Gavan Reilly

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GAA Congress #2

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A pre-Congress phoot shoot this morning; in publicity for Lá na gClub, any delegates with a county jersey were asked to get a photo together this morning. I have some photos but am not likely to get them up before Ray McManus from Sportsfile. I did, however, get a TwitPic that the family will probably treasure for a while. 🙂

Before the discussion on the Experimental Playing Rules that have been trialled in the pre-season tournaments and National Leagues over the winter, there’s the not inconsiderable routine of getting through discussions and proposals presented by a Rules Taskforce who are tasked with the revision and modernisation of the GAA’s fundamental rules.

Rule 21 – the fabled rule that once banned members of the Ulster policing forces from membership – has just been deleted in its entirety; its contents have been somewhat replicated in other rules introduced and so it is no more. Interesting to think that once upon a time that rule caused such incredible consternation at a Congress that Seán McCague’s Presidency will forever be remembered for the amendment of the fabled Rule.

Elsewhere, Congress has formally agreed to launch a system of electronic membership, probably the biggest non-Governmental registration ever to take place in Ireland, with the GAA’s 800,000-odd membership now being electronically catalogued. Analagous to this, the final date for payment of membership fees has been brought forward from August 1st annually to March 31st. As a by-product, members joining a new club after March 31st won’t be allowed to run for a committee position until the following year.

Ned Quinn, Secretary in Kilkenny, wasn’t best pleased. He and the Úachtarán have a brief squabble about whether this is a healthy thing or not. “In fairness, Ned,” says the Úachtarán, “People will always have their fees paid early anyway.”

“No offence, Úachtarán,” comes the reply, “but people pay before August because they need to if they want their All-Ireland tickets.”

Congress bursts into a jovial spontaneous applause. Amid all the theoretical talk of rules and taskforces and directions and strategic analyses, there’s still a sense of real humour. Bravo.

Written by Gav

April 18th, 2009 at 9:51 am

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GAA Congress #1

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So here I am, brushing the cobwebs off the blog, from Cork where I’m at the GAA’s Annual Congress in Cork. I should state from the start that I’m not a delegate here; I’m an executive tagger-onner – Ciara’s dad is finishing up as President after three years at the helm, and we’re here supporting him as it all finishes up. It’s been quite the three years but that’s for another blog.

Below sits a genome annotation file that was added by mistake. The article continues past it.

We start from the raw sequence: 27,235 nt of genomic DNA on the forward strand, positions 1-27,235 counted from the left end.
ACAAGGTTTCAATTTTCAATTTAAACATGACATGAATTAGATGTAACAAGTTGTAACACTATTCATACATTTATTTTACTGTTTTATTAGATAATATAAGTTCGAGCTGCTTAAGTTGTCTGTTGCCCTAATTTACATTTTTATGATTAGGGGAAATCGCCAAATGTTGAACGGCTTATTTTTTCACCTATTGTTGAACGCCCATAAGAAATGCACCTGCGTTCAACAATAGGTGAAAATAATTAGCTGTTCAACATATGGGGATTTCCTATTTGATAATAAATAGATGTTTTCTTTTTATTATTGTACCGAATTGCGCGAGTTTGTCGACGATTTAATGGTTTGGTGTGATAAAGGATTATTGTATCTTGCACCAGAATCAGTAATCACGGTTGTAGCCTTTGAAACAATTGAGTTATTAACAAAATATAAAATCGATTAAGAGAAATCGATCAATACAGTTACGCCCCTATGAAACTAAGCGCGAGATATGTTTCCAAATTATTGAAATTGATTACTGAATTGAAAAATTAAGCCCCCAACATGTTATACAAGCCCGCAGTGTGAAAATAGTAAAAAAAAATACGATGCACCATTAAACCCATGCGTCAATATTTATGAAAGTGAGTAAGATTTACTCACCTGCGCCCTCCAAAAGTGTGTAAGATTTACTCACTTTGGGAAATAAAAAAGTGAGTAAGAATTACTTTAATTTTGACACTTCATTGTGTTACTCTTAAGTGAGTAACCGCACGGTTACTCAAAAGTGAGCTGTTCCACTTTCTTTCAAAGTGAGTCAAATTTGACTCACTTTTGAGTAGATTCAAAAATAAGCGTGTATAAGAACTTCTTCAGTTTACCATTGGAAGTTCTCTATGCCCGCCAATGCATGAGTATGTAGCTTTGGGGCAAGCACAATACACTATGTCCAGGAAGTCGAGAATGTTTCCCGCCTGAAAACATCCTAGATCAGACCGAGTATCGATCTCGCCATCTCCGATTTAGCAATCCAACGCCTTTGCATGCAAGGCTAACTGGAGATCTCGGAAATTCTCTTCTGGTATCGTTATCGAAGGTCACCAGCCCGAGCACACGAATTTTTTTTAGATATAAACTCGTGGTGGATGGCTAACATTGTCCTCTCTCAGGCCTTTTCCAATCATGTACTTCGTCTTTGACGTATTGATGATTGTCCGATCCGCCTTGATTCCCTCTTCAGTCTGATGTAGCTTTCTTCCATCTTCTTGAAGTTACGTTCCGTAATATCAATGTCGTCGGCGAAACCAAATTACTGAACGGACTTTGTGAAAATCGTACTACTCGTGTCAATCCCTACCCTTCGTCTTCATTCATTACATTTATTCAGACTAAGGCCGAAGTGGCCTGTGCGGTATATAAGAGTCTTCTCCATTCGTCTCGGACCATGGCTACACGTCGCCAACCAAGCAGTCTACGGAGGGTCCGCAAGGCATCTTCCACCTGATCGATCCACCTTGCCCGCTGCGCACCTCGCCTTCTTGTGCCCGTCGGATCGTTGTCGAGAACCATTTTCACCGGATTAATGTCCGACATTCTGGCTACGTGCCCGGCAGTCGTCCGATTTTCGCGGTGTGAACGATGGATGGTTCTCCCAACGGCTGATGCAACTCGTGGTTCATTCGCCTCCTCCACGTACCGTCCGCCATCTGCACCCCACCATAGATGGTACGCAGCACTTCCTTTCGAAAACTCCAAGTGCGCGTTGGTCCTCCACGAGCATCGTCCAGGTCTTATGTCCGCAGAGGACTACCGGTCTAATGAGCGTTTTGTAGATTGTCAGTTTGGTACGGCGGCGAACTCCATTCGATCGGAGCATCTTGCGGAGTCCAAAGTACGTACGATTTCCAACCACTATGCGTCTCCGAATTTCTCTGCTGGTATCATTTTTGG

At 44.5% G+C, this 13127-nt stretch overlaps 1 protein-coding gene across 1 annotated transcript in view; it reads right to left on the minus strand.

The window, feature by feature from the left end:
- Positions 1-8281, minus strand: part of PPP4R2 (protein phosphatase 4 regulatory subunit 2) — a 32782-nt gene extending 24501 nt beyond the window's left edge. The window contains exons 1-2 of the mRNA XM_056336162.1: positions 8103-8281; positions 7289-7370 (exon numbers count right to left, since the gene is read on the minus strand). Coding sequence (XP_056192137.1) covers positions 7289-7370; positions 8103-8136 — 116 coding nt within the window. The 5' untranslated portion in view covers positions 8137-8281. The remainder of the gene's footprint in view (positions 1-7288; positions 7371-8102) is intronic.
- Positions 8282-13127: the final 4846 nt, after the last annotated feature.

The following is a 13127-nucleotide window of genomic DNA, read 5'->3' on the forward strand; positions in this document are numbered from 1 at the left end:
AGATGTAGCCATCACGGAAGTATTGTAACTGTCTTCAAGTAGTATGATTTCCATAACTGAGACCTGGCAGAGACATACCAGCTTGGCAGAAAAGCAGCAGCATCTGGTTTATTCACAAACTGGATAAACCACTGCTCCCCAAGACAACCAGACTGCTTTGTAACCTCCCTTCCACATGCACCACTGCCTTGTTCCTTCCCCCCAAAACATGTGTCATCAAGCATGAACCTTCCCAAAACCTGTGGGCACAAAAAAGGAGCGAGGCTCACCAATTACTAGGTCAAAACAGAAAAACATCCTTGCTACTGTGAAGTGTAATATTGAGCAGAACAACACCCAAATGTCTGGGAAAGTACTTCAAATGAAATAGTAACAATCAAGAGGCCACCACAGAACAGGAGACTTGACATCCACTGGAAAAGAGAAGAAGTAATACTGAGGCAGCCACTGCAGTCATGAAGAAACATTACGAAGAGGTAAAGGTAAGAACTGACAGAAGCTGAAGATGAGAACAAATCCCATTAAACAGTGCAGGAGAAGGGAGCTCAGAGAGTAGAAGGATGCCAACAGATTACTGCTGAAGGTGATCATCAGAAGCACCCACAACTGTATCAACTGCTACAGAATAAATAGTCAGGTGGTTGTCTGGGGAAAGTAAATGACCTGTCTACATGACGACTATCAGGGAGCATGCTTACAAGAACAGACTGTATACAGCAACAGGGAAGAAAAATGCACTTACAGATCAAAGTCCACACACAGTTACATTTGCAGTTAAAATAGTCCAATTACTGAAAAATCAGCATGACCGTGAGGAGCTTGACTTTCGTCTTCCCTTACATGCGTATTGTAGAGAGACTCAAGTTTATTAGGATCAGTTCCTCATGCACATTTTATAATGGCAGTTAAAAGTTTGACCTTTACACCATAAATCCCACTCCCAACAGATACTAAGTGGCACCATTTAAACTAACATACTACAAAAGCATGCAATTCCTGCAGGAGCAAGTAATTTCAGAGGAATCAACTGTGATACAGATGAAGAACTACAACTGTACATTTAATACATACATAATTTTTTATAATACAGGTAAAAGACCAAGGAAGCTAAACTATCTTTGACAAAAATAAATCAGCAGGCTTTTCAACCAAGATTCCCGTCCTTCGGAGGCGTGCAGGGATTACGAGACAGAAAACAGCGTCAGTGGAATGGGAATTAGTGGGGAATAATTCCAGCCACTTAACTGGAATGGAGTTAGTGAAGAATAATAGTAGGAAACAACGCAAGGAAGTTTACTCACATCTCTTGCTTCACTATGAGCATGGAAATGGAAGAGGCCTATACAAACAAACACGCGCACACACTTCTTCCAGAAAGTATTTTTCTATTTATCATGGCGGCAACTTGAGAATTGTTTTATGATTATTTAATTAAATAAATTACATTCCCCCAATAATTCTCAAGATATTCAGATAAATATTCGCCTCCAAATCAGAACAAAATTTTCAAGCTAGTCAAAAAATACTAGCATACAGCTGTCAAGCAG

A few first impressions:

While it’s not like an Árd Fheis where you’re smothered from the outset with flyers asking you to vote, this is as close as the GAA gets to a trade show. Thus, everyone from O’Neills and Azzurri to Sportsfile and Baker IT is downstairs shifting wares; even artificial turf installers and floodlight suppliers are here, hoping that passing delegates might be from clubs interested in having work one.

While it’s not typically perceived as so, it’s a real mixture of young and old here – not that the stereotypical delegate would be defied by the existence of a “Ladies’ Tour” for the wives of delegates to mosey around Cork on the Saturday while the Congress itself continues apace in Rochestown, near Douglas. There are some very young – I literally mean teenage – delegates around, assumably people who proposed motions from clubs who have gotten motions onto the Clár. It’s good to see.

The design of the GAA’s standard wares has become very slick and professional. Congress two years ago in Kilkenny – and, from what I’ve seen, everything up to that – was a raggletaggle design mixed bag; Kilkenny’s was the predictable amber-and-black combo everywhere possible. Since the GAA rebranded, simultaneously with Congress at Sligo last year, it’s been a much more unified and dignified affair; this year the booklets of working group and committee reports, and the Congress Clár itself, are works of staggering professionalism with some truly incredible photography included therein.

This evening, as is customary, Congress dealt with financial matters and the Ard-Stiurthoir’s report. Financial things, despite The Climate, look okay – the notable sums being that Championship gate receipts in 2008 were slightly down on an all-time peak of 2007, and the Foreign Games took in €15m. Now, admittedly, this money has been ringfenced for capital projects and isn’t being treated as the staple income, and without it the Association would still turn profit. Nonetheless, it’ll be quite a hole to plug given it will have been customary for quite a bit by the time it disappears in 2010’s accounts.

Paraic Duffy’s report was a thorough affair; the usual ream of well-thought-out suggestions that the Árd-Stiúrthóir’s report brings before they’re promptly forgotten, as fate has proven in the past. Fingers crossed for otherwise.

Tomorrow’s business kicks off at 10am with reports and motions from the Rules Taskforce, followed by debate on the experimental rules which provide the main talking point. The outgoing President’s address is scheduled for 12.30pm but is likely to have to be shifted in accordance with business; the official handover to Christy Cooney is set for 5pm but likewise may be subject to the whims of the floor.

With any luck I’ll be tweeting (using the tag #gaa2009) and blogging from the floor – there’s also live feeds on for those interested.

Until tomorrow…

Written by Gav

April 17th, 2009 at 10:30 pm